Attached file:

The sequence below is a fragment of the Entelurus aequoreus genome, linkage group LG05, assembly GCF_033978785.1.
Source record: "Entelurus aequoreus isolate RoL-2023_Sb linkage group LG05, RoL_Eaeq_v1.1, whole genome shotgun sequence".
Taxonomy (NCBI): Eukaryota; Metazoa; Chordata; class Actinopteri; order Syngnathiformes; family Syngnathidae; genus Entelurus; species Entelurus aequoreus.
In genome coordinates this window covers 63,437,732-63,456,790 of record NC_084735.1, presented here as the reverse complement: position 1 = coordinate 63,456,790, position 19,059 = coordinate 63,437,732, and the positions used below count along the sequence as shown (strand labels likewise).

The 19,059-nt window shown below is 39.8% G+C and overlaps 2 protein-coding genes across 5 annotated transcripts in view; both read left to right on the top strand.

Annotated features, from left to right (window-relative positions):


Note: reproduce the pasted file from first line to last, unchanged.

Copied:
The sequence below is a fragment of the Entelurus aequoreus genome, linkage group LG05, assembly GCF_033978785.1.
Source record: "Entelurus aequoreus isolate RoL-2023_Sb linkage group LG05, RoL_Eaeq_v1.1, whole genome shotgun sequence".
Taxonomy (NCBI): Eukaryota; Metazoa; Chordata; class Actinopteri; order Syngnathiformes; family Syngnathidae; genus Entelurus; species Entelurus aequoreus.
In genome coordinates this window covers 63,437,732-63,456,790 of record NC_084735.1, presented here as the reverse complement: position 1 = coordinate 63,456,790, position 19,059 = coordinate 63,437,732, and the positions used below count along the sequence as shown (strand labels likewise).

The 19,059-nt window shown below is 39.8% G+C and overlaps 2 protein-coding genes across 5 annotated transcripts in view; both read left to right on the top strand.

Annotated features, from left to right (window-relative positions):